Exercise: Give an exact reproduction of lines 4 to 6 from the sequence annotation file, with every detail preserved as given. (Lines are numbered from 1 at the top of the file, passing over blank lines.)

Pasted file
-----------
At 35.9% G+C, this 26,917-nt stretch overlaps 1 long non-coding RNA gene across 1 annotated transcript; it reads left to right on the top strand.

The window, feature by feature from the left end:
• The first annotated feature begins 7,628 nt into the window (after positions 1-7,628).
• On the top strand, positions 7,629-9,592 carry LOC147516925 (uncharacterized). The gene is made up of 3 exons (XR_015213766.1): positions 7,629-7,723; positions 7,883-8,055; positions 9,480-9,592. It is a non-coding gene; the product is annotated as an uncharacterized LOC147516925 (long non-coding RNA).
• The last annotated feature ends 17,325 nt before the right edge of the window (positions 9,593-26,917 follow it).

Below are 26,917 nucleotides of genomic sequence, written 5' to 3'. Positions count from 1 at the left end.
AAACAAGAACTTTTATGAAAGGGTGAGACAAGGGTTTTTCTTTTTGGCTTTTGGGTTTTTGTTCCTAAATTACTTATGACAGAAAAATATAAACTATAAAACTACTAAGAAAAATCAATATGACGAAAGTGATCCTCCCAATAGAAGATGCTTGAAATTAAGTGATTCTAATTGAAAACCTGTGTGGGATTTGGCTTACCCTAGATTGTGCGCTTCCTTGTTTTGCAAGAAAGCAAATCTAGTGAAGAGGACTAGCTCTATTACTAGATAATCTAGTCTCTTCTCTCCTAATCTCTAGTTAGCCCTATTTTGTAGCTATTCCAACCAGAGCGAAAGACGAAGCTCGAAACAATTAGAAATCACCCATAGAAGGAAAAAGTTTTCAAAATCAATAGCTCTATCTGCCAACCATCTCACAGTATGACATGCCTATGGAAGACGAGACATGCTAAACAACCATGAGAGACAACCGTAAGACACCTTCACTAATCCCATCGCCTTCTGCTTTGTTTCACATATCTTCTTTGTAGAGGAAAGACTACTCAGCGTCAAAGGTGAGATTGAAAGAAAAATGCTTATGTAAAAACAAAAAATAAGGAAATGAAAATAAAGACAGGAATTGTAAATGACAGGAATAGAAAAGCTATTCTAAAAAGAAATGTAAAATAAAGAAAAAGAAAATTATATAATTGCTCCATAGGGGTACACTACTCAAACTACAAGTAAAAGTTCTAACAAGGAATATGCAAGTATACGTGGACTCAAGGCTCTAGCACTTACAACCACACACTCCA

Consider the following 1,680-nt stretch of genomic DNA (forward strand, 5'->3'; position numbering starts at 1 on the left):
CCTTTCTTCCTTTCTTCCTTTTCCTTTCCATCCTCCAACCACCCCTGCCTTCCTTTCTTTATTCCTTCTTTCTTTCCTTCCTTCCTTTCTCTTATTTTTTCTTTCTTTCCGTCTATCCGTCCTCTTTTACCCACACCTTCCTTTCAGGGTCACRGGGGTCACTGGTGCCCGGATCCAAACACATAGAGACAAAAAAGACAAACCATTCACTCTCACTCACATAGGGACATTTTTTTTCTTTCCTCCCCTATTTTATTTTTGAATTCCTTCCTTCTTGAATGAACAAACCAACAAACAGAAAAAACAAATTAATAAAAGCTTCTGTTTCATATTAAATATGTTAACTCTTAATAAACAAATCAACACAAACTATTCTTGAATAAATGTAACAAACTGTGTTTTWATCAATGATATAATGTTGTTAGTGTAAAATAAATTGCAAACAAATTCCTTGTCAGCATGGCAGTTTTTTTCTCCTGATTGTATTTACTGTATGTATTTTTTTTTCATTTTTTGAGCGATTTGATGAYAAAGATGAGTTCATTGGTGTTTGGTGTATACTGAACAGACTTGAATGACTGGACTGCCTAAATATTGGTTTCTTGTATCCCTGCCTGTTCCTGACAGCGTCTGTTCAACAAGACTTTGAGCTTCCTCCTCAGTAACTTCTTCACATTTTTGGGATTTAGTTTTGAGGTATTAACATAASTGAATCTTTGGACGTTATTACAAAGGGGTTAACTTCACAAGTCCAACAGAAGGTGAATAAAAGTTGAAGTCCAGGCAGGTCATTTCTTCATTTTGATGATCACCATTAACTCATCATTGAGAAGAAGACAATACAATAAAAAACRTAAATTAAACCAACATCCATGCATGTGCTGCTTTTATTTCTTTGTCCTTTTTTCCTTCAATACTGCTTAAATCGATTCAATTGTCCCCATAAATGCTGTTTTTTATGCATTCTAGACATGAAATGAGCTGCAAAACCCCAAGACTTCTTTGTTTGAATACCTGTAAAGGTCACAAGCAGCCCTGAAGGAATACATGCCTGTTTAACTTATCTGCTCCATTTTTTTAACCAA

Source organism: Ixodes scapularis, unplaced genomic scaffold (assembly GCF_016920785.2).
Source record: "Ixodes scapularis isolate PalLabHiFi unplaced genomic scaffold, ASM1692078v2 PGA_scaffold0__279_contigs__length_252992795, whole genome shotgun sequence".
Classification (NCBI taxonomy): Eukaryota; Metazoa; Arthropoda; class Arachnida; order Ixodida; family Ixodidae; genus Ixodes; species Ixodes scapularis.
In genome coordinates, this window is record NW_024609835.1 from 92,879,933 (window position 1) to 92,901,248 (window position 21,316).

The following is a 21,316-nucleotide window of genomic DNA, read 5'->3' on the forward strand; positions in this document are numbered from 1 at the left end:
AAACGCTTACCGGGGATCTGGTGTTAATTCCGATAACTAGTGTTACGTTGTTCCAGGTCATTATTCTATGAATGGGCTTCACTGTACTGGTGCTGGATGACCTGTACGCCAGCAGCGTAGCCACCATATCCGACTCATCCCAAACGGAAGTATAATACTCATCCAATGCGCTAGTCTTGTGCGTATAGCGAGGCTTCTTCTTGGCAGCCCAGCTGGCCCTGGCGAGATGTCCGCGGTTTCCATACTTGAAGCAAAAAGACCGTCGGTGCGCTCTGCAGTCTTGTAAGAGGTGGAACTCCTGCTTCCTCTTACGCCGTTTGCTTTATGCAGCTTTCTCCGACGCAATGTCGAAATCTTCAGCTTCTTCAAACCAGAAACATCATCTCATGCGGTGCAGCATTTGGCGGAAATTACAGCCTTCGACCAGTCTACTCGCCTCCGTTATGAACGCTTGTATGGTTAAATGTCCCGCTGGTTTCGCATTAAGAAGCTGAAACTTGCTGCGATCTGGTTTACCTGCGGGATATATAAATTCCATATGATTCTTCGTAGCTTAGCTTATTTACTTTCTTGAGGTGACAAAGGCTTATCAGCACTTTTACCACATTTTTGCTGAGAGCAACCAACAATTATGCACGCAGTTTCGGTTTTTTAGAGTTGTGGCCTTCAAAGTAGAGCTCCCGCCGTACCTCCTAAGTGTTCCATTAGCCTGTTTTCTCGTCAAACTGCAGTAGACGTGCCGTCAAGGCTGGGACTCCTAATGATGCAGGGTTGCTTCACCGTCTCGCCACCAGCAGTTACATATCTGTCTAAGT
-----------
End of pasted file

• On the top strand, positions 7,629-9,592 carry LOC147516925 (uncharacterized). The gene is made up of 3 exons (XR_015213766.1): positions 7,629-7,723; positions 7,883-8,055; positions 9,480-9,592. It is a non-coding gene; the product is annotated as an uncharacterized LOC147516925 (long non-coding RNA).
• The last annotated feature ends 17,325 nt before the right edge of the window (positions 9,593-26,917 follow it).

Below are 26,917 nucleotides of genomic sequence, written 5' to 3'. Positions count from 1 at the left end.